How Currency Trading Works

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How Currency Trading Works

Trading in any financial market is very tough, as proven by the fact that the vast majority of new traders lose money. Success, on the other hand, may be found with enough of the correct education, practice, and experience. So, what exactly is currency trading, and is it suitable for you?

The currency market, often known as forex (FX), is the world’s biggest financial market, with more than $4-5 trillion in notional value moved daily. In contrast, the New York Stock Exchange has a daily volume of just $25 billion (NYSE).Although the market is huge, until recently, the majority of the volume came from professional traders; nevertheless, as currency trading platforms have improved, more retail traders have discovered forex to be suited for their investment objectives.

Key Takeaways

  • Forex exchanges enable currency pair trading 24 hours a day, seven days a week, making it the world’s biggest and most liquid asset market.
  • While it is the world’s biggest market, a very small number (20) of currency pairings account for the bulk of volume and activity.
  • Currencies are traded in pairs (for example, EUR/USD), with each pair being quoted in pips (% in points) to four decimal places.
  • Currency values change due to a variety of variables such as the economic status of the nations involved, geopolitical risk and instability, and trade and financial movements, among others.

Top 5 Questions About Currency Trading Answered

How Does Currency Trading Work?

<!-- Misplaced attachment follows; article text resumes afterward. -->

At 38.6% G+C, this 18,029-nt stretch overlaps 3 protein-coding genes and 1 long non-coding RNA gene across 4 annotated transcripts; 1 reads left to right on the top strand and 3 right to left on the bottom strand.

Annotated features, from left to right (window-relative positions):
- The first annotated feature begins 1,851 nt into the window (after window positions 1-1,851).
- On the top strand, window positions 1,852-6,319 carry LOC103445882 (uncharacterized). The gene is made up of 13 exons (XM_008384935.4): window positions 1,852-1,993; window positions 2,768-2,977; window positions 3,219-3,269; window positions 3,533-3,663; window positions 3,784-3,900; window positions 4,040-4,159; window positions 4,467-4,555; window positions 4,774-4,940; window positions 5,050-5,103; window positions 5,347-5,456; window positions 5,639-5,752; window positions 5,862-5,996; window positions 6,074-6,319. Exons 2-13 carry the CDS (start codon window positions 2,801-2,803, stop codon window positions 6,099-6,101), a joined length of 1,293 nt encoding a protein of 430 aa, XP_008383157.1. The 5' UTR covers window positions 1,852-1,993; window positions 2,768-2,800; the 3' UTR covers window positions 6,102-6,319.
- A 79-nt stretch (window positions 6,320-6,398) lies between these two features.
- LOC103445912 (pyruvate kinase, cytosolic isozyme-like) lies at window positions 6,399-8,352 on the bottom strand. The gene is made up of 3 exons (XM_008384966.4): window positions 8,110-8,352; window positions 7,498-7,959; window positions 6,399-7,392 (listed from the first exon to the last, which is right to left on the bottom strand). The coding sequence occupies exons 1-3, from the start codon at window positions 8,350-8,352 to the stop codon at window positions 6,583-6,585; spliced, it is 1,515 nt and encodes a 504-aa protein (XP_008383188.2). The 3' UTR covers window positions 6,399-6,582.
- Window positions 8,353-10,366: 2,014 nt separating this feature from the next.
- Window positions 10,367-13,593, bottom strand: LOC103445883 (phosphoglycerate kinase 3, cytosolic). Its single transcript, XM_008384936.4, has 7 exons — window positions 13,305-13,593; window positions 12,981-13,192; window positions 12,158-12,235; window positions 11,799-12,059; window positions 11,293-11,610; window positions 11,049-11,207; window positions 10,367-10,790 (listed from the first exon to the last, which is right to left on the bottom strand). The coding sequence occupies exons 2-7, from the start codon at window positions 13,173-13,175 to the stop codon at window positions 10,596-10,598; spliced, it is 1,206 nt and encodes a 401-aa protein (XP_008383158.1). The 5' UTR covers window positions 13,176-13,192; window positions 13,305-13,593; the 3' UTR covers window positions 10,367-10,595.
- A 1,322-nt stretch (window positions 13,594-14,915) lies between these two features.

Currency trading is a 24-hour market that is only closed from Friday evening to Sunday evening, but the trading periods are deceptive. The trading sessions are divided into three categories: European, Asian, and US.

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Despite some overlap in the sessions, the major currencies in each market are usually traded during those market hours. This implies that particular currency pairings will see more volume during certain sessions. Traders that stick to dollar-based pairings will see the greatest activity throughout the US trading day.

Forex Market Hours in GMT. ForexMarketHours.com

Pairs and Pips

Currency trading is always done in pairs. Unlike the stock market, where you may buy or sell a single stock, the forex market requires you to purchase one currency and sell another. Following that, practically all currencies are valued to the fourth decimal point. A pip, or percentage in point, is the smallest commerce increment. One pip is usually equivalent to 1/100 of 1%.

Currency is sold in different lot sizes. A micro-lot is 1,000 cash units. A micro lot equals $1,000 of your base currency, the dollar, if your account is financed in US dollars. A micro lot consists of 10,000 units of your base currency, whereas a normal lot consists of 100,000 units.

Apip (percentage in point) is the lowest trading increment. One pip is often equivalent to 1/100 of 1%, or the fourth decimal point. The majority of currencies are valued to the fourth or fifth decimal point. Currency pairings using the Japanese Yen (JPY) as the quote currency are an exception to this rule. These pairings are often priced to two or three decimal places, with the second decimal place representing a pip.